Inverse Functions #MTBoS30 Post 20

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This week we wrapped up our school year with 2 final teacher work days.  One day our department had some time to reflect onmour year.  One of our big issue is the immense amount Kentucky requires in Algebra 2.  Its nearly impossible to ‘cover’ it all, much less allow struggling math students time to process and develop a slight understanding.

I, personally, don’t worry with getting it all in.  I attempt to make the students’ time worthwhile and hopefully they leave with some deeper understanding about concepts rather than a list of procedures only 30% may be able to recall at any given time.

Anyway, we attempted to pick out 10 Big Rocks for our focus next year..the non-negotiables in a sense and that is where we will begin.  Sure we will have the “extras” ready should we achieve at a faster pace than expected.  But the goal is to truly develop reasoning and conceptual understanding of our Big Rocks.

While looking over the outline, there were a couple of things I remember thinking we needed to ensure we focused on during our functions unit.  1) composition of functions, not just in equation form, but to make sure we look at them numerically in a table of values and graphically as well. 2) a different approach to finding inverse functions.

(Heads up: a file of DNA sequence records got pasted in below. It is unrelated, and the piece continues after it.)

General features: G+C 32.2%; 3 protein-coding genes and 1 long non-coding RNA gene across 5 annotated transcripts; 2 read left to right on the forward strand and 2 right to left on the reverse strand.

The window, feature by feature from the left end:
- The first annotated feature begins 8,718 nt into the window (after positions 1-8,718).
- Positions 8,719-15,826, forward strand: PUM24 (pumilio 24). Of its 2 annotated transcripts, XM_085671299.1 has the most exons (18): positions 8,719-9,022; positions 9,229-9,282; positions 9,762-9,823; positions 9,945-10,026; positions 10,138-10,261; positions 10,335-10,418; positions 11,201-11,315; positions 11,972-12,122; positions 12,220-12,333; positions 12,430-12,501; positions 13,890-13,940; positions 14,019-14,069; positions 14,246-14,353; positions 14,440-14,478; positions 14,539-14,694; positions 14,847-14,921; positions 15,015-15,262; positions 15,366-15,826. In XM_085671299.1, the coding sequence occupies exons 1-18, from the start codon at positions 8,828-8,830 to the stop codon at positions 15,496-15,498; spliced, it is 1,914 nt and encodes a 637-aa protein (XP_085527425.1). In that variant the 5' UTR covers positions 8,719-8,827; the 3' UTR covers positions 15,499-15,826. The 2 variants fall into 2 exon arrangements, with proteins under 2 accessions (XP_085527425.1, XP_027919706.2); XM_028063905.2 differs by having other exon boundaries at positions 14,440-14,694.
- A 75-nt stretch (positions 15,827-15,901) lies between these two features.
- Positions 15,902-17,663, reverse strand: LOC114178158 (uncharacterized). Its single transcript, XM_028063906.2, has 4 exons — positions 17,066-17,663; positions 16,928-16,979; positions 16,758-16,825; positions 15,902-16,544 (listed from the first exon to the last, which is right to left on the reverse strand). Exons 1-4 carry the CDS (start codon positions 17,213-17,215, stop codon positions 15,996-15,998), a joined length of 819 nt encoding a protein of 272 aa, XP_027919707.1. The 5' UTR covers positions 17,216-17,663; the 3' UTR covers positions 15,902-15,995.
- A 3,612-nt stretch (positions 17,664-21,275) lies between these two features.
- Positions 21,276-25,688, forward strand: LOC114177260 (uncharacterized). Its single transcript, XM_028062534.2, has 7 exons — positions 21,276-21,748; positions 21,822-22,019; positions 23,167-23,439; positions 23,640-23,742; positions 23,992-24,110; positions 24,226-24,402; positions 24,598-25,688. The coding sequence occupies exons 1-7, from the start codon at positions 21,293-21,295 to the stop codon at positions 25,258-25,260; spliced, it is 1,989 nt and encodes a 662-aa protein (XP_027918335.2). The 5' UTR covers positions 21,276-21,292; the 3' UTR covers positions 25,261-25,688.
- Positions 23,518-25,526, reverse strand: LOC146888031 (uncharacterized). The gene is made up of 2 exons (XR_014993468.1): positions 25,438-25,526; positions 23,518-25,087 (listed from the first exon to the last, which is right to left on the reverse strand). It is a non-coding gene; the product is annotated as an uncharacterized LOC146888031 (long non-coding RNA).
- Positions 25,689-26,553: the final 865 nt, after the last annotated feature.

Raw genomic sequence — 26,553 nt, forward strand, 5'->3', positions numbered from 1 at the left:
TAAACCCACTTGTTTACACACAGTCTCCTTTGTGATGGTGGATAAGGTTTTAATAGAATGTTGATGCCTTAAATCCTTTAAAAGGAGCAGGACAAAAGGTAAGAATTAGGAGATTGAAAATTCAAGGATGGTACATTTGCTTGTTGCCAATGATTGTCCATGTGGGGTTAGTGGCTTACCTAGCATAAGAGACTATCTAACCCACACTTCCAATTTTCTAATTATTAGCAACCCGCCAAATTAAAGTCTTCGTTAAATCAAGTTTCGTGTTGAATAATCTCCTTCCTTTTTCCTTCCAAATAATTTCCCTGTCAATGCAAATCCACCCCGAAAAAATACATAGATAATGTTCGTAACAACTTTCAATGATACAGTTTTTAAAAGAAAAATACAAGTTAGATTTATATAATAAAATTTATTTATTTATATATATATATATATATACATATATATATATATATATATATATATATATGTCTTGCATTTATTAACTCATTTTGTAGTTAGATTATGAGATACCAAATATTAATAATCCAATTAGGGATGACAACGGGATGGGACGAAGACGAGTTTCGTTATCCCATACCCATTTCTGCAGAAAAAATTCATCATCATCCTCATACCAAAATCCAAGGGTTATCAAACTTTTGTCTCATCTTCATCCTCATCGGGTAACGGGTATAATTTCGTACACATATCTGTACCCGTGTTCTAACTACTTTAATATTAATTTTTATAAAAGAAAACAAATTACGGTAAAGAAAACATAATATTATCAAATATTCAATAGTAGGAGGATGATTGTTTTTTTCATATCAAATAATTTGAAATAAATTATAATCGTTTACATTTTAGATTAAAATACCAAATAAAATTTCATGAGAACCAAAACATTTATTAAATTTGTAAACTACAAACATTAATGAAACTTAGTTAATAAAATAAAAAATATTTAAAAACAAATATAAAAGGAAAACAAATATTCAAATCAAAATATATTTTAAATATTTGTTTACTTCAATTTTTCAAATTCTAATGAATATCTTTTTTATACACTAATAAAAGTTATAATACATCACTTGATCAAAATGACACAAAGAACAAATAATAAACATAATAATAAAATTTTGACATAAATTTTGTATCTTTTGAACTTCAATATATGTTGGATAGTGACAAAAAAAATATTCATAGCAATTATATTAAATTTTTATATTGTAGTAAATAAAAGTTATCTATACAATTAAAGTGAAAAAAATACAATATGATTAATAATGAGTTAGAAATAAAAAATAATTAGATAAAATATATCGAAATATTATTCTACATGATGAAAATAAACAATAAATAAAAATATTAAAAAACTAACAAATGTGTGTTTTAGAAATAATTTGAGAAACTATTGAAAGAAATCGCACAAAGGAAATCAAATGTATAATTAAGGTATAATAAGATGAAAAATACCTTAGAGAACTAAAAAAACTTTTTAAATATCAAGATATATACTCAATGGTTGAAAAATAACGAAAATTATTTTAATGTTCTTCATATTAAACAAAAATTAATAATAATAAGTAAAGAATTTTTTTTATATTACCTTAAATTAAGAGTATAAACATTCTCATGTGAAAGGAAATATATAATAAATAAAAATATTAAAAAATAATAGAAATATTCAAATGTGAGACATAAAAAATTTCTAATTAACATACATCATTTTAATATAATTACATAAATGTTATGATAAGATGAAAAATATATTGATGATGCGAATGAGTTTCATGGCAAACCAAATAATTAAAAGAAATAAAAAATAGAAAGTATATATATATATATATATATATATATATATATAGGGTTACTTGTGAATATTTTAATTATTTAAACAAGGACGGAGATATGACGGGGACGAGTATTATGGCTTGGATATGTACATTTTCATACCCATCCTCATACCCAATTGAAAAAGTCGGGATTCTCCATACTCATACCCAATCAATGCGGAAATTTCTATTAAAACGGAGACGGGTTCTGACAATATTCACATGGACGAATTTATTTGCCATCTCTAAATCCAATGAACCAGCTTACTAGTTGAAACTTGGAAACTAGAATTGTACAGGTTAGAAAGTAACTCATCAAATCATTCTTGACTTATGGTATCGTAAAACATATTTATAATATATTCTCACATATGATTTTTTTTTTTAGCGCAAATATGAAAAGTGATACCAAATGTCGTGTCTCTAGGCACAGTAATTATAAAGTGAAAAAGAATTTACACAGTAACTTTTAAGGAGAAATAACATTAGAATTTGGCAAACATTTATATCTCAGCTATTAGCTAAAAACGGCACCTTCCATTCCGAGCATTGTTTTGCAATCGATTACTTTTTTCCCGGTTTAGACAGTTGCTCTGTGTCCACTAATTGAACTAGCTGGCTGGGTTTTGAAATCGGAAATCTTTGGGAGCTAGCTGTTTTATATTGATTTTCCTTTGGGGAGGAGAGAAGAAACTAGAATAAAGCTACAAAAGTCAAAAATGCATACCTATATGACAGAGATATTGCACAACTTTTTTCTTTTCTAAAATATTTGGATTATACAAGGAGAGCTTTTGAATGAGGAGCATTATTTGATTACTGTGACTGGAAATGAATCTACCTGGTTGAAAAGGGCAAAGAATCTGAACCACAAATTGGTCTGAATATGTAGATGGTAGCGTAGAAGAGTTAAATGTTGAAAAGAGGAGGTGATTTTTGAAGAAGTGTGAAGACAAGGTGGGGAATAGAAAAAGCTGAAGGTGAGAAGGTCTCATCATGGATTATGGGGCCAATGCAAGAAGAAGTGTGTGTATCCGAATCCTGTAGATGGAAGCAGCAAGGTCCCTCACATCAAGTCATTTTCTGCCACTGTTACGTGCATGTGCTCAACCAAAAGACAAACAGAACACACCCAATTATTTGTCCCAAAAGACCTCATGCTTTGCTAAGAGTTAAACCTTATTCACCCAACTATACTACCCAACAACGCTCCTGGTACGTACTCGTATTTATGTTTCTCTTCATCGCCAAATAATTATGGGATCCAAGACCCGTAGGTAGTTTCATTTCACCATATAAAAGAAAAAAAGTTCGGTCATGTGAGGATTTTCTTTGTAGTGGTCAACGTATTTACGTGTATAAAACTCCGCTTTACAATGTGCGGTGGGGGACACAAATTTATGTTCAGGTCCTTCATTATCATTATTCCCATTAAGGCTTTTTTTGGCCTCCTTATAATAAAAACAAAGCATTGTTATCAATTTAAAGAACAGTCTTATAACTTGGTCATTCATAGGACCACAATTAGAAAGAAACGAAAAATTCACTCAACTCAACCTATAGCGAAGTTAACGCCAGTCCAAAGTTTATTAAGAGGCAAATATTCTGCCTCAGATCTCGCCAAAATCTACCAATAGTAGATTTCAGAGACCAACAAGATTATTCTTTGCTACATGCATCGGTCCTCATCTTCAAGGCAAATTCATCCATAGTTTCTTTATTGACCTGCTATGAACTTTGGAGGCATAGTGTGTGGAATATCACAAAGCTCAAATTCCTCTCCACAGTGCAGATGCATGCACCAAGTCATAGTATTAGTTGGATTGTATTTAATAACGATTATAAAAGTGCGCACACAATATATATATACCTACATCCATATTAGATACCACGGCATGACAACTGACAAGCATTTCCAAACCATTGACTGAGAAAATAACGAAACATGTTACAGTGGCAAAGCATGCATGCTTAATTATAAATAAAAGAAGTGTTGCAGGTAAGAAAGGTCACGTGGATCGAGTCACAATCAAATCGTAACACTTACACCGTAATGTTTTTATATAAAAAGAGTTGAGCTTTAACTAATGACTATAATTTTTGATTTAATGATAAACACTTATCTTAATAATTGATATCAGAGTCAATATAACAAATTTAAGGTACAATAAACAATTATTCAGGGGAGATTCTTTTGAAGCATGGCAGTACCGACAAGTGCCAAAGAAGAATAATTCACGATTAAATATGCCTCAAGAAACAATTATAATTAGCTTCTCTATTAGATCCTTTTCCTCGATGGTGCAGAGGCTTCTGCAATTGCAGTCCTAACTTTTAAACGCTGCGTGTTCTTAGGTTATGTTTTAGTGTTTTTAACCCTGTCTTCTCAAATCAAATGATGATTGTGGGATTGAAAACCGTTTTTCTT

It was Sam’s post that made me wonder if this way would make more sense for our students.
Looking at “x” think about and list order of operations.  Then, in reverse, list inverse operations and apply to x to get the inverse function.

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Inverse operations and inverse order.
Is this a strategy others use as well?  A couple of colleagues seemed to really like this.
Wondering what situations it may not work…or at least reasons I shouldn’t use this approach.  Is there anything that follows this would cause issues for my students?

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5 responses »

  1. This is the same approach we have taken to inverse functions this year! We developed it on our own, but it looks like lots of folks are coming up with this. I really like it because it focuses on the operations, rather than simply switch and solve.

  2. I have used this method for several years now. I love it for the regular level and low level students in Algebra 2. It makes the process very accessible to them, and seems to clarify the meaning of inverse functions. In honors, I use this strategy to introduce the concept, but we also talk about the “switch x & y” method because working backward doesn’t work on quadratics in standard form, rational functions, and exponential functions.

  3. I used this last year and found it mostly successful. I taught both this method and the switch x and y method. I think overall students preferred this method. It doesn’t work when a function has more than one variable term. A common mistake I saw in my students was trying to do it all in their heads and then making mistakes on the order of the operations. When to use parenthesis or not is also a challenge for some.

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